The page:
RESEARCH Place Matters

Small Business Financial Health in Urban Communities

Small businesses can make substantial contributions to the economic growth and dynamism of the places where they operate. However, small businesses are also often affected by the characteristics of the communities in which they operate. Communities with more resources can create a favorable ecosystem for small businesses to thrive, while communities with fewer resources may have less economic activity. Within metro areas, communities vary widely in economic and social characteristics that could create different experiences for the small businesses that operate in them. Understanding the nature of this variation and its effect on small businesses is critical to the development of policies that promote small business success.

This report aims to inform differences in financial outcomes in the small business sector across communities in the largest metro areas of the United States. In doing so, it provides a granular view of differences in the performance of small businesses by two key indicators: profit margin and cash buffer days. It also analyzes the impact of socioeconomic conditions of a community on small business financial performance. The report aims to inform the specific challenges of communities within cities, as well as contribute to a wider understanding of the community characteristics behind the success of small businesses in urban America.

Our findings are six-fold:

Finding 1: In the typical community, 29 percent of small businesses were unprofitable, and 47 percent had two weeks or less of cash liquidity.

Finding 2: Nearly 70 percent of communities where small businesses had limited cash liquidity in 2013 also had small businesses with limited cash liquidity in 2017.

Finding 3: Small businesses in low home value communities had seven fewer cash buffer days than those in high home value communities. However, they had similar exit rates.

Finding 4: Profit margins for small businesses in communities with few college graduates were over 10 percentage points lower than those in communities with many college graduates.

Finding 5: In all majority Black or Hispanic communities, most small businesses had fewer than twenty-one cash buffer days.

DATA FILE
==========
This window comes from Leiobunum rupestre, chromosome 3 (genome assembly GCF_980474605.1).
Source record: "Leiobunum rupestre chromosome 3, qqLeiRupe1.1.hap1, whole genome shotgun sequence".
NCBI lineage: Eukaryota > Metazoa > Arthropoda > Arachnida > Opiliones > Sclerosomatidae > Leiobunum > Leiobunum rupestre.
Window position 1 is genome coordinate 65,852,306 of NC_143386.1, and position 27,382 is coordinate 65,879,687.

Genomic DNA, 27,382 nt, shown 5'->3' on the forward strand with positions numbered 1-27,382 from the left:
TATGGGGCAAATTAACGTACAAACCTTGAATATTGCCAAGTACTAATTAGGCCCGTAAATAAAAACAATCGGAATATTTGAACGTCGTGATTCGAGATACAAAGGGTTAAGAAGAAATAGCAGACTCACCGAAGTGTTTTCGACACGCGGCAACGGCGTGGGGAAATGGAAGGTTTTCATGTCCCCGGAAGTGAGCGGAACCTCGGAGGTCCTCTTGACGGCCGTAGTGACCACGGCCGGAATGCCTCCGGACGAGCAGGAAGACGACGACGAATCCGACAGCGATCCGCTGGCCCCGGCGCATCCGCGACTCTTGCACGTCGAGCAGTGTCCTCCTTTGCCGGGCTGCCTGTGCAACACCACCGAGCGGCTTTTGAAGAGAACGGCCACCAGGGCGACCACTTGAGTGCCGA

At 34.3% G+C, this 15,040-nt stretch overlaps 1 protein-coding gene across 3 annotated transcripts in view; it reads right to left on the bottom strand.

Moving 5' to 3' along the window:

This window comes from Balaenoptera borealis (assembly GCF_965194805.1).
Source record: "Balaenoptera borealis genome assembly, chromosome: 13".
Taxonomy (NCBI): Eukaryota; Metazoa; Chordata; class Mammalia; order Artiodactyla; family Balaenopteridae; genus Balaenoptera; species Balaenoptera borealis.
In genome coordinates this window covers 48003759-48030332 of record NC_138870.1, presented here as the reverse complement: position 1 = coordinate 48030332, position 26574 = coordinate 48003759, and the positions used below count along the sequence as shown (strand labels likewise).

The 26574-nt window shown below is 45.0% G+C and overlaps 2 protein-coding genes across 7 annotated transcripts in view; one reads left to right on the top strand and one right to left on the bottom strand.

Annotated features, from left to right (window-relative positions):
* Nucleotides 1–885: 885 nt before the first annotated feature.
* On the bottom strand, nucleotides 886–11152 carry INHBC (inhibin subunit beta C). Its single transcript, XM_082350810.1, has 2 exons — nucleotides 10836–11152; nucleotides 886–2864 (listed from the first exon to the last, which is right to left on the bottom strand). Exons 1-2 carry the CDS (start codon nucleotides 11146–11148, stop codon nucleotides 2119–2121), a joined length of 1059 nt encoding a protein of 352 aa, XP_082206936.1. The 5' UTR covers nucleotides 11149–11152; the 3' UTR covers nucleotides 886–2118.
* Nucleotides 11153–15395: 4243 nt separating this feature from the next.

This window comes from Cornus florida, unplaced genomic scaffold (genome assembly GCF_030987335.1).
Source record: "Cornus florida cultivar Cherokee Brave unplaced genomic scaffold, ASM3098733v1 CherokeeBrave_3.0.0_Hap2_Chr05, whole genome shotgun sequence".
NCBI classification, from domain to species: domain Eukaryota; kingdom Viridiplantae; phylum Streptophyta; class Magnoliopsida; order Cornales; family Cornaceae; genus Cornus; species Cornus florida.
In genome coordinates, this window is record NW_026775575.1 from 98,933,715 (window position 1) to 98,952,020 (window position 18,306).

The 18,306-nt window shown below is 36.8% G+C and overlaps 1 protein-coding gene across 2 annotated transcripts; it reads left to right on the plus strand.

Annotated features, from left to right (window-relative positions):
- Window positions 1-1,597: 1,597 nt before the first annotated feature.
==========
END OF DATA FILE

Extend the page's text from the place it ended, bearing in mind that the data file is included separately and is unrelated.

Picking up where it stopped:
Finding 6: Communities where small businesses had limited profits and cash liquidity rarely had large high-tech or other professional firms, but often had large retail or health care services firms.

These findings suggest that the socioeconomic and industry composition of a community have a meaningful impact on the financial health of small businesses and their ability to contribute to broad-based economic growth.

Data Asset

This report leverages two samples to generate insights—a panel sample of small businesses of any age active in 2013, and a cross-sectional sample of businesses operating in 2018.

The panel sample consists of 560,000 firms that have Chase Business Banking deposit accounts located in 25 metropolitan areas in the U.S. We track their outcomes in terms of cash liquidity, profit margin, and exit (see Glossary for definitions) from 2013 to 2017. This panel sample allows us to observe the outcomes of firms with various ages across time in order to characterize the small business sector across cities and determine differences in performance. The cross-sectional sample consists of 760,000 firms that were operating in 2018 in one of 25 metropolitan areas. This sample allows us observe the financial outcomes of firms of all ages in 2018 and aggregate their performance at the ZIP code level.

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These samples are based on business deposit accounts and not on employment records, which allow our data to provide insights on the vast majority of small businesses that do not have paid employees. Only 2.5 percent of nonemployers become employers in their first year of operations and the rate of transition to employment declines as they mature (Farrell et al., 2018). While most firms in our sample are nonemployers, they are nevertheless sufficiently formal to have business banking deposit accounts. We do not capture informal businesses that operate only through cash or personal deposit accounts.

Finally, our sample includes firms in ZIP codes that have a sufficiently large number of firms in each of the two samples across the 25 metro areas where we have the highest number of firms in our sample. The selection of 25 metro areas is based on a prior report that characterized the growth and vitality of the overall small business sector (Farrell et al., 2018). Some large metropolitan areas where Chase does not operate branches are absent from our sample.

 

Figure 1: Metropolitan areas in our sample

Authors

Chris Wheat

Director of Business Research

Diana Farrell

President & CEO